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Crossfire

07/12/2019 11:09:56 AM

Jul12

I had the honor of being invited to lead a Crossfire program for the older bunks at my kids’ summer camp.

Throughout the week the campers submitted questions, and my colleague and I were given sixty seconds to answer their questions. When the buzzer rang we had to stop, even if it was mid-sentence.

As the ancient Jewish teaching goes, “I learn a lot from my teachers; even more from my peers; and the most from my students.” I walked away feeling so uplifted and encouraged.

My gut tells me that something special is happening nowadays, and we the adults need to pay close attention. Despite (or perhaps because of) all the distractions and naarishkeit in our world, our kids are searching for truth. For something real. Yes, they – like us – love to enjoy all the gimmicks and gadgets. But a spark deep in their souls is simmering, almost protesting, against the overwhelming artificial lifestyle our society has created.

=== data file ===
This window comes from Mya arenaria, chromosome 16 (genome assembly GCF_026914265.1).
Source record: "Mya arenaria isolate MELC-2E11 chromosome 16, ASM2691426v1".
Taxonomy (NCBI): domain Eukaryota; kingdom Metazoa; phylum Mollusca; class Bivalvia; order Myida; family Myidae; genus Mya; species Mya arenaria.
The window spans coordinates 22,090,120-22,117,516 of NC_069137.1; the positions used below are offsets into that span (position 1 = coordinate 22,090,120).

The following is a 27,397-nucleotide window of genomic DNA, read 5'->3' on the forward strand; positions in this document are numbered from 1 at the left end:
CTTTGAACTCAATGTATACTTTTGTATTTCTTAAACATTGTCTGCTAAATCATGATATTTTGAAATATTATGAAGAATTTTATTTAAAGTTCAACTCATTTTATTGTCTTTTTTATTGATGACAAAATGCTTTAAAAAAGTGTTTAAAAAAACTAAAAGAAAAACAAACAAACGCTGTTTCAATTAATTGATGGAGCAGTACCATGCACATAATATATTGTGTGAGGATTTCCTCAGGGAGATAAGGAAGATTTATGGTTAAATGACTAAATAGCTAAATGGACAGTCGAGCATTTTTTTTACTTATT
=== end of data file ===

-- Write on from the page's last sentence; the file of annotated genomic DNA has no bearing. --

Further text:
The campers’ questions were inquisitive, honest and candid. How amazing are the parents, teachers and camps who create the environment in which our kids can feel safe and encouraged to take on their lives with genuineness, confidence and determination.

Some of the questions were about Jewish law and practice. Such as: How does one pray properly? What is the correct method to hold one’s tzitzit during the Shema? Why is there a difference of customs among various communities? What is considered modest dress, for men and women?

There were also many deep and reflective questions about the purpose of life and the quest for personal mastery. Following are some snippets of our discussion – I’d love to hear your feedback on them:

Q: How can I get rid of improper and negative thoughts?
A: You can’t, unless you become a tzaddik, and most of us will never become true tzadikkim. But that’s nothing to feel bad about – it’s how G-d created us. By design, He gave us both a yetzer-tov (an altruistic inclination) and a yetzer-hara (and selfish inclination). Our lives are a constant struggle between doing what’s right vs doing what feels pleasurable. Whilst we can’t necessarily control the temptation to think negatively, we can certainly control what we choose to think about. The best way is to fill our thoughts with positive and productive ideas. The best way to dispel darkness is to shine a light.